The Empire State Building has one. Airline passengers arriving at the Frankfurt International Airport in Germany are greeted by one. And if the casinos on the strip keep going green, you just might see more of them in Las Vegas.
They are green roofs, and they are being credited with everything from reducing energy costs to cleaning up wastewater to providing benefits to bats. They are also becoming more common across the country.
But are they really as good as advertised?
Here's a quick look at what a green roof is and why they just might be the real deal when it comes to creating a community that's easier on the environment:
What is a green roof?
On its surface, a green roof is nothing more than a garden growing on top of a building. But when you dig a little deeper into all those rooftop gardens that are popping up all over the country, you see that's they are more than the vegetative layers visible to passersby.
Green roofs are actually marvels of modern engineering. They're ballasted roofs build from waterproof membranes, a layer of soil and plants.
In desert environments such as those found in Nevada, most green roofs are considered semi-intensive, meaning they use moderate size plants that don't require a lot of maintenance but still deliver all the benefits that make green roofs so valuable.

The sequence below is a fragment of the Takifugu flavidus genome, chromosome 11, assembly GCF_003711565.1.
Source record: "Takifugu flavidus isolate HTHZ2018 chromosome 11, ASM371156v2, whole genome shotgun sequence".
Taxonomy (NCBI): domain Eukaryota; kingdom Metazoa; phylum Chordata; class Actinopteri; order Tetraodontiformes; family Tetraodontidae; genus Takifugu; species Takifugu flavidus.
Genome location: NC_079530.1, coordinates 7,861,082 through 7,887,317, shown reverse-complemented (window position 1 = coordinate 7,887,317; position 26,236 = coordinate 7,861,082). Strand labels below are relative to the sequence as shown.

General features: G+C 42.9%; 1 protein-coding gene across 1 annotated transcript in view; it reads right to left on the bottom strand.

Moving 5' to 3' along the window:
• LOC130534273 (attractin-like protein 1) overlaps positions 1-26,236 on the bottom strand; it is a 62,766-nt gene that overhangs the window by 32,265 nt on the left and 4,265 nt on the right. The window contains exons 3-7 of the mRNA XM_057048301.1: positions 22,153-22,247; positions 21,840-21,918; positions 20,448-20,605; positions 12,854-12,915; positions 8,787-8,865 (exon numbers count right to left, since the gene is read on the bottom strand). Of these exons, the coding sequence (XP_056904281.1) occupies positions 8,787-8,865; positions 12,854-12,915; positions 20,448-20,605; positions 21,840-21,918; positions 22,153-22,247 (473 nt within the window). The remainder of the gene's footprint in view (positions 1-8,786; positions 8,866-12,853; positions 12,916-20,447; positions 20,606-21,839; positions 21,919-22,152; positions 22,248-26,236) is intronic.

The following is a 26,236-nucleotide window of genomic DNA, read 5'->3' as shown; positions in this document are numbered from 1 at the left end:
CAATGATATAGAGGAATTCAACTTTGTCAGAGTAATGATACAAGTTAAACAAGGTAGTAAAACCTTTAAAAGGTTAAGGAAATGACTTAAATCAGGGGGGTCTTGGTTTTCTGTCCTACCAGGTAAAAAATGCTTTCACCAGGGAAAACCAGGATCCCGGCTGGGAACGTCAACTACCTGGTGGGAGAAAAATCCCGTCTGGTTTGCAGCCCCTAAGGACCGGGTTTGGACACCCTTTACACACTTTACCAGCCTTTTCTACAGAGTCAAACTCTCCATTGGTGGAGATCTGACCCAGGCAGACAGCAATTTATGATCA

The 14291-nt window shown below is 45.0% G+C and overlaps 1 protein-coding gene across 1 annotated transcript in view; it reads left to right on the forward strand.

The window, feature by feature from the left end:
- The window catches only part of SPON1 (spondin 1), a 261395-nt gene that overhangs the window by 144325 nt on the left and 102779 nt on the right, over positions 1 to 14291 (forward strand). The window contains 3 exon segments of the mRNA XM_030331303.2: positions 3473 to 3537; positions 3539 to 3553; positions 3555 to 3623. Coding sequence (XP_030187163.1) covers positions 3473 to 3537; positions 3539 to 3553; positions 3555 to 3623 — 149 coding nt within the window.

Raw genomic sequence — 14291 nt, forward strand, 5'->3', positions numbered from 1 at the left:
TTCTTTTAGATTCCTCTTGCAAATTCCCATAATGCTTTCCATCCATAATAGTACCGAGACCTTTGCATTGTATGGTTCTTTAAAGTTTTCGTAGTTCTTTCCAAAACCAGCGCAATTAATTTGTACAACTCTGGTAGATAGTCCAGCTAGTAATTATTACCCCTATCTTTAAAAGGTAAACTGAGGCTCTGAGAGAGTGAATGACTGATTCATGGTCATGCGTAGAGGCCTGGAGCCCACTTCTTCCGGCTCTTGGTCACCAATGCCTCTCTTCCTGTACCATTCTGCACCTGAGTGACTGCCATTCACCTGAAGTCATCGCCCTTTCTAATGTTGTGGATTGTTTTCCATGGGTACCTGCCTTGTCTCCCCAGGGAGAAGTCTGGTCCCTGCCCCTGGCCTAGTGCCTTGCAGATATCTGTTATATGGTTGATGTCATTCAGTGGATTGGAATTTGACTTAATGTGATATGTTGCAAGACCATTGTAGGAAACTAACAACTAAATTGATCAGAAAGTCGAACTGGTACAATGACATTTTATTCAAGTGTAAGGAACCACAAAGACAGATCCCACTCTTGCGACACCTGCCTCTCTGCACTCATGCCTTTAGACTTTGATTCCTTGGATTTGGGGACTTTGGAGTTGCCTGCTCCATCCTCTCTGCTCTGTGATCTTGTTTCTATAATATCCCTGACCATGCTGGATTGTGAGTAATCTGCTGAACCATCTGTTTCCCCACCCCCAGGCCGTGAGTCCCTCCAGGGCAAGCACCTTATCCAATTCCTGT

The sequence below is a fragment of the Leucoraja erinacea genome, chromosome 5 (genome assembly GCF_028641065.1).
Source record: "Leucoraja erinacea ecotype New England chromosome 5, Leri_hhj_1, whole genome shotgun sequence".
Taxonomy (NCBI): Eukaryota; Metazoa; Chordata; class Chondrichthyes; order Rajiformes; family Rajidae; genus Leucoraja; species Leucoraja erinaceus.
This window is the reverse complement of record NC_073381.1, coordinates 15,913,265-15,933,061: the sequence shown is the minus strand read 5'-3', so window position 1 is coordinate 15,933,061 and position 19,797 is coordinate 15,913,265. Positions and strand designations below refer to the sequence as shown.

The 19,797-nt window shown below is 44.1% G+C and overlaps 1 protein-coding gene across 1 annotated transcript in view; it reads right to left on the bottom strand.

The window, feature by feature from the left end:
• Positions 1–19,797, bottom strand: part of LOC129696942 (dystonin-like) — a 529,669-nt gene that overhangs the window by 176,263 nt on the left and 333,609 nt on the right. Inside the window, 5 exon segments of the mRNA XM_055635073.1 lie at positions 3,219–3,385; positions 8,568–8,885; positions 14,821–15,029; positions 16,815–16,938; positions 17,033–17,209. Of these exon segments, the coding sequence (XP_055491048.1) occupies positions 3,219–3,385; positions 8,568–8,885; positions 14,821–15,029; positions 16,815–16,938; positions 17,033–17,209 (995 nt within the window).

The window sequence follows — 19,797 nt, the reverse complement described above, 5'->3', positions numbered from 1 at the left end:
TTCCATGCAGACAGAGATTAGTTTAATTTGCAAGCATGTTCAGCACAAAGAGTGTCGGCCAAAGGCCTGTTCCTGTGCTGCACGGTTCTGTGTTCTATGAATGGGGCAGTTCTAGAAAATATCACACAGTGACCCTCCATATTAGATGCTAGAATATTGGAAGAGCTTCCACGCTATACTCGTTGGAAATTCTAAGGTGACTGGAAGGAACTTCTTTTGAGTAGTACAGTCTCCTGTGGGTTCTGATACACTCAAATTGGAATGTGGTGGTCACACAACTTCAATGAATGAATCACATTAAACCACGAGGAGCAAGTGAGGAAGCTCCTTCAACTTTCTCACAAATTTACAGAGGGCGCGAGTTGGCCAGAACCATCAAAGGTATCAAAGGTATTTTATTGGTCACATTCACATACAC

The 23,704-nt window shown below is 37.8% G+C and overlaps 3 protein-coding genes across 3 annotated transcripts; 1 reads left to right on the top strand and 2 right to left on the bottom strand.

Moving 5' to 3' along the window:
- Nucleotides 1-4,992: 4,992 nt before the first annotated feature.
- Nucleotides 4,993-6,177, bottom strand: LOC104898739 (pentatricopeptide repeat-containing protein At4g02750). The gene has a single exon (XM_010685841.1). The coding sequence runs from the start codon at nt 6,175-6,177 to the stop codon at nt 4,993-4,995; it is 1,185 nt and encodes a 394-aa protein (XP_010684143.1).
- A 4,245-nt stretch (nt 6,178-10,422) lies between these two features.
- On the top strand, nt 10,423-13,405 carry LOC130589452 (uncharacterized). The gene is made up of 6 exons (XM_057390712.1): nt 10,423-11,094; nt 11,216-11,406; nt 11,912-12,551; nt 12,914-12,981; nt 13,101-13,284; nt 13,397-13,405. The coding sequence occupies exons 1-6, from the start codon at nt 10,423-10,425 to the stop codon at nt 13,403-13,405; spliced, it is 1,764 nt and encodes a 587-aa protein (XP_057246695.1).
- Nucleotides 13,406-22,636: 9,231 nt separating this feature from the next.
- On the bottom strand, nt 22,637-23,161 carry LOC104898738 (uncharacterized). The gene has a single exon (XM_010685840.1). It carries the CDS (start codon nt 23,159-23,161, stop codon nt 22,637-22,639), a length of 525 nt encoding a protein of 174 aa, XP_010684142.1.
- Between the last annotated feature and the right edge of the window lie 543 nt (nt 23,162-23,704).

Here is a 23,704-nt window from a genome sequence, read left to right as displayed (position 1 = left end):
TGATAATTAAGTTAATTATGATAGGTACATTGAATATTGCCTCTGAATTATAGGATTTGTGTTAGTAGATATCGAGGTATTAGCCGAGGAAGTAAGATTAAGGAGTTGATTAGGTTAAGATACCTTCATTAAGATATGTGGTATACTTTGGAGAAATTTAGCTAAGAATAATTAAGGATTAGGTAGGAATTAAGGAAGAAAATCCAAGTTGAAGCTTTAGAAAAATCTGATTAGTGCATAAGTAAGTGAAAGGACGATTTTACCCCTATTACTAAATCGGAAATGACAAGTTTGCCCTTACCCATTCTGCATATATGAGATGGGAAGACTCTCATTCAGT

What benefits does a green roof deliver?
Ask anyone who lives beneath a green roof about its benefits and you are sure to hear a long list of attributes.
Many feel that a green roof is more aesthetically pleasing than a roof built from shingles or tiles--although driving up to a home with a garden growing above it still takes some getting used to for some.
Water diversion is another attribute that is frequently cited by people who have invested in green roofs. Rain water, which isn't too frequent in the Las Vegas area, is used to feed the plants, meaning less of it makes its way into wastewater treatment plants.
Green roofs have also been credited with reducing the "urban heat island effect," which can cause the outside air temperatures to rise in densely populated areas. In addition, many homeowners say that their green roofs have improved the quality of their homes acoustics.
How much does a green roof cost?
As is the case with any roof, the cost of green roofs vary. The size of the building plays a big role in determining how much a roof costs. In general, however, green roofs cost about $15 per square foot, and that covers the basic four-inch system that includes sedums and hearty herbs, water storage, plant material and the waterproof membrane.
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